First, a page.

We Won’t Learn Much on the Second Day of Class Either

How did Tennessee’s performance against Georgia Tech affect our outlook on the rest of the season? In this week’s win probability (and you can still fill in your own at the bottom of that post), our readers nudge the Vols to the right side of eight wins:

Opponent Win Probability
Georgia Tech 100.0%
Indiana State 99.1%
at Florida 57.5%
UMass 98.1%
Georgia 51.4%
South Carolina 64.7%
at Alabama 12.4%
at Kentucky 70.0%
Southern Miss 87.9%
at Missouri 71.8%
LSU 33.8%
Vanderbilt 69.1%
WINS 8.16

Most noteworthy here:  our readers now find Florida a more likely victory than Georgia. But the rest of the numbers show this has more to do with what the Gators did than what we saw from the Vols.

Again, it’s difficult to make meaningful observations about the rest of the season from a week one date with the triple option. The good news: it’s Indiana State this Saturday, which means instead of going from a grueling overtime opener to the spectacle of Bristol like last year, the Vols get a much-needed visit from an FCS school with a losing record. The bad news: I’m not sure how much we’re going to learn this week either.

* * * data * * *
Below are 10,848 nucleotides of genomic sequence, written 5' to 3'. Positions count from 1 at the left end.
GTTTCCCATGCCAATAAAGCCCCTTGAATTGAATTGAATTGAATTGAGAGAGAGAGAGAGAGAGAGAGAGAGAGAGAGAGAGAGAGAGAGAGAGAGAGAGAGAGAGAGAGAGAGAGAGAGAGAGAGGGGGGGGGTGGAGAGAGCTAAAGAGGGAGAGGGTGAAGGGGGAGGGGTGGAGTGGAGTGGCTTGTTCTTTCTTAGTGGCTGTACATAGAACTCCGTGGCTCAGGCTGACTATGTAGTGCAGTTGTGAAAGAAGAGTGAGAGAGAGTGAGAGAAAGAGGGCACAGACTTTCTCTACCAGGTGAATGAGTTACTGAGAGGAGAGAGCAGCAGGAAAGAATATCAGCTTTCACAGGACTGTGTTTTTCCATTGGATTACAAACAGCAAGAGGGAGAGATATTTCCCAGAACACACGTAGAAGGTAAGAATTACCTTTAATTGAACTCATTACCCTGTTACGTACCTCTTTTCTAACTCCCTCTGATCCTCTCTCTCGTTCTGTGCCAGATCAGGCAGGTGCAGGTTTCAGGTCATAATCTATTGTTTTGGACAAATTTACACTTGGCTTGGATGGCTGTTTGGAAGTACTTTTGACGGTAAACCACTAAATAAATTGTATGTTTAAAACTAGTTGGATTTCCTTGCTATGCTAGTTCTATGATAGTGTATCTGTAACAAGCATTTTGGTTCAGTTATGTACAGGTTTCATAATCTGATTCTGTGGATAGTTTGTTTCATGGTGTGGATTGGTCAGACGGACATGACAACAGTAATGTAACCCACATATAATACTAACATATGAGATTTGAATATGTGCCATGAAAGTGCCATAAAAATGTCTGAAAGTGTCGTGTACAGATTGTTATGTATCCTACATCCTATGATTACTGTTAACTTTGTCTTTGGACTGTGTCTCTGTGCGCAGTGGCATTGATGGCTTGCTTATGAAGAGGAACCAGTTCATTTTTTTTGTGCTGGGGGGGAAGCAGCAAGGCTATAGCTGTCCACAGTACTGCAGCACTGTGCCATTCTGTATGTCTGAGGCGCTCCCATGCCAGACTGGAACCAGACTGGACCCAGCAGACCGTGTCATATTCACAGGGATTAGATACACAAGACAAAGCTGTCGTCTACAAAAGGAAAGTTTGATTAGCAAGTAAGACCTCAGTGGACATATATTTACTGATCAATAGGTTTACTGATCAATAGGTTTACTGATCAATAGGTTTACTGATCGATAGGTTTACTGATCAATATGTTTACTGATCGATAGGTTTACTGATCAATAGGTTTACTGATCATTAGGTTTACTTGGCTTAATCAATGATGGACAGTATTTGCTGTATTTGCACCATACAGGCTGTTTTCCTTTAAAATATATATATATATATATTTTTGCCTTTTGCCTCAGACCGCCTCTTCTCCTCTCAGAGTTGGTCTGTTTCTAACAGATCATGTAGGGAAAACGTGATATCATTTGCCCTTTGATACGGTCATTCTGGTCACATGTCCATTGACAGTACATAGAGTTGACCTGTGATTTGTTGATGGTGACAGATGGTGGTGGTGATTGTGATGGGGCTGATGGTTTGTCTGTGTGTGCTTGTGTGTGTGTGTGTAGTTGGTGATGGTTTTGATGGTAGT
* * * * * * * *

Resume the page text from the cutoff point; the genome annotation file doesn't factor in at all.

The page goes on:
What is most exciting in the week two syllabus?

John Kelly, Marquez Callaway, Ethan Wolf, and…?

When Jauan Jennings went down, Quinten Dormady and Tennessee’s passing game went three places. To no surprise in the Butch Jones offense, the running back played a major role: John Kelly led the team with five receptions. Marquez Callaway was a revelation with 115 yards and two scores. And Ethan Wolf was inches away from what would have been his most productive day in a Tennessee uniform.

Will we see anyone begin to emerge behind those three? Brandon Johnson caught three passes but for only 14 yards underneath against the Yellow Jackets. Josh Palmer started but finished with just one catch. Does Josh Smith play? Can Tyler Byrd get on the same page with the quarterback(s)? Do we see more from some of the backups? The more options the Gators have to prepare for, the better.

How do the Vols rotate on defense?

Plenty of conversation in this short week has emerged around the number of snaps some of Tennessee’s defenders played. The Vols had five of the nation’s Top 50 defenders in total tackles in week one. This is in part because Georgia Tech had 96 offensive snaps in a double overtime game. But it’s also because, despite this, the Vols didn’t really rotate a lot of defenders.

Ten of UT’s starting eleven defenders had at least six tackles; Justin Martin was the odd man out. But behind the starters, no one recorded more than three total tackles. 116 of Tennessee’s 131 total tackles came from those ten players.